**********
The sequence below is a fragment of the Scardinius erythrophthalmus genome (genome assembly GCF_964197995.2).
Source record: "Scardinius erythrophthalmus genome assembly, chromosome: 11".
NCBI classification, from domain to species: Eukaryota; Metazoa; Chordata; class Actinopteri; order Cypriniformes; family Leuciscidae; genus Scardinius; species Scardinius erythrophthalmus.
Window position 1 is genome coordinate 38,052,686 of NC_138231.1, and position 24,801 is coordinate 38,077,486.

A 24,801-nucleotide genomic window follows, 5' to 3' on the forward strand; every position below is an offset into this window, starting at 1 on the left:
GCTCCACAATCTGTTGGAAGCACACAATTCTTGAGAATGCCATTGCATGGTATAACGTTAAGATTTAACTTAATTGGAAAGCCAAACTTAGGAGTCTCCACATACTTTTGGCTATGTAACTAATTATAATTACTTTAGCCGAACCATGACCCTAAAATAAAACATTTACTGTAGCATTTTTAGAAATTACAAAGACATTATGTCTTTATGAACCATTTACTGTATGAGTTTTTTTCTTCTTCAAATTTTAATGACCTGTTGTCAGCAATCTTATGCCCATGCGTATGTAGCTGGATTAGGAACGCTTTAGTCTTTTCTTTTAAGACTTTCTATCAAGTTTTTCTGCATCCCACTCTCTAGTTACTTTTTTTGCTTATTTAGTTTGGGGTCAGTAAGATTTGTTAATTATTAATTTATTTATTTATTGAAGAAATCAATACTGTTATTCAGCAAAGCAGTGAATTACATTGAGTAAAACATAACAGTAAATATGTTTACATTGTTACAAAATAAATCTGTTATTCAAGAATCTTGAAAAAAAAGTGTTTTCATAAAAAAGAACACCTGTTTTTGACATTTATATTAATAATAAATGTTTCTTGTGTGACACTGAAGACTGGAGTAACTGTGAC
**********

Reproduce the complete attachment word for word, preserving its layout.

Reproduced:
The sequence below is a fragment of the Scardinius erythrophthalmus genome (genome assembly GCF_964197995.2).
Source record: "Scardinius erythrophthalmus genome assembly, chromosome: 11".
NCBI classification, from domain to species: Eukaryota; Metazoa; Chordata; class Actinopteri; order Cypriniformes; family Leuciscidae; genus Scardinius; species Scardinius erythrophthalmus.
Window position 1 is genome coordinate 38,052,686 of NC_138231.1, and position 24,801 is coordinate 38,077,486.

A 24,801-nucleotide genomic window follows, 5' to 3' on the forward strand; every position below is an offset into this window, starting at 1 on the left:
GCTCCACAATCTGTTGGAAGCACACAATTCTTGAGAATGCCATTGCATGGTATAACGTTAAGATTTAACTTAATTGGAAAGCCAAACTTAGGAGTCTCCACATACTTTTGGCTATGTAACTAATTATAATTACTTTAGCCGAACCATGACCCTAAAATAAAACATTTACTGTAGCATTTTTAGAAATTACAAAGACATTATGTCTTTATGAACCATTTACTGTATGAGTTTTTTTCTTCTTCAAATTTTAATGACCTGTTGTCAGCAATCTTATGCCCATGCGTATGTAGCTGGATTAGGAACGCTTTAGTCTTTTCTTTTAAGACTTTCTATCAAGTTTTTCTGCATCCCACTCTCTAGTTACTTTTTTTGCTTATTTAGTTTGGGGTCAGTAAGATTTGTTAATTATTAATTTATTTATTTATTGAAGAAATCAATACTGTTATTCAGCAAAGCAGTGAATTACATTGAGTAAAACATAACAGTAAATATGTTTACATTGTTACAAAATAAATCTGTTATTCAAGAATCTTGAAAAAAAAGTGTTTTCATAAAAAAGAACACCTGTTTTTGACATTTATATTAATAATAAATGTTTCTTGTGTGACACTGAAGACTGGAGTAACTGTGAC